9. #9
    Join Date
    May 2003
    Green County, Wisconsin


    Quote Originally Posted by cromoglic View Post
    Yeah, we're thinking about going Nashville - Oklahoma City, or Elk City if we can manage it, in one full days drive. To Elk City it's around 788 miles, which is doable in, say, 12-13 hours.
    Sorry, but no that is not doable in 12-13 hours - not even close. In a car, it would be closer to 14 hours, factoring in real world conditions and even the minimum stops. In an RV, 16 hours is a distinct possibility.

    Anyway you look at it, it is a dangerous distance. No matter how many drivers you have, you should not be trying to drive nearly 800 miles in a day. Even if you do it safely, you will be in no condition at all to drive all day again the next day to Santa Fe.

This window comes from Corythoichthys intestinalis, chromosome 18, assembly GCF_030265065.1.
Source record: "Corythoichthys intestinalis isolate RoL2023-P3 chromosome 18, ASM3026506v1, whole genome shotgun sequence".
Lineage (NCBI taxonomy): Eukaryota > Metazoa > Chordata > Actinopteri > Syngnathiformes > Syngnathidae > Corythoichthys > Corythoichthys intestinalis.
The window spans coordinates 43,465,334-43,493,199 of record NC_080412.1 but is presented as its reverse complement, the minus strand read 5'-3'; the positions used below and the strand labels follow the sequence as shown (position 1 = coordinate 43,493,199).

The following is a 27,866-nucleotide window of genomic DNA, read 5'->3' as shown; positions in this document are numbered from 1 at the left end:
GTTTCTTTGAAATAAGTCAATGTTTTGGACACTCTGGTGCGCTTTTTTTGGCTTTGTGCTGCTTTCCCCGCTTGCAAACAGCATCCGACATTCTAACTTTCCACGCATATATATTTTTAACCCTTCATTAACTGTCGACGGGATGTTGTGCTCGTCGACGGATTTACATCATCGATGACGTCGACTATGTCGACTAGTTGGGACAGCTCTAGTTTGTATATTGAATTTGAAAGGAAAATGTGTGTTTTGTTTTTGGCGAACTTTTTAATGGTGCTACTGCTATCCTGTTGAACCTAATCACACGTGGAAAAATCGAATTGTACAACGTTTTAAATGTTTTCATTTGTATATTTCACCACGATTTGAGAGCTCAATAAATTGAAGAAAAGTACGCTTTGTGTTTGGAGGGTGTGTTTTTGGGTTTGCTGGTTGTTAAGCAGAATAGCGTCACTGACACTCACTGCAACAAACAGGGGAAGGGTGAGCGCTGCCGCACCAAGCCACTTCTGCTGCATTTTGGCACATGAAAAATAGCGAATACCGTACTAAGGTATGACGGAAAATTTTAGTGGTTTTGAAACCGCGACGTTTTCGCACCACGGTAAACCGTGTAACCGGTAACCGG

As both Donna and I posted earlier, considering your choice of transportation, you need to plan for 2 overnights. In an RV, 500 miles really is a very full day on the road, and you shouldn't try to push things much farther than that.

  10. Default

    The route we've picked including the Blue Ridge Parkway is approx 370 miles (combined HWY/Blue Ridge Parkway driving), and at 40 MPH that's less than 10 hours. If we go quite early from Charlottesville, shouldn't that be a possibility?

    If we estimate that we'll average at 50-60 mph on the interstate (I-40) between Nashville and, say, Oklahoma City, which is around 680 miles, we'd be able to get from Nashville to OC in around 11-12 hours. Assuming we are very set on going as non-stop as possible, and combining fuel stops with eating, I reckon we could make it. The drive to Santa Fe from Oklahoma City is around 540 miles, which could be done in 10 hours at an average of 60 mph.

    This is just me estimating, but what do you think? I know it will be tough, but if we consider it a leg where we do not prioritize the sights, could we pull it off?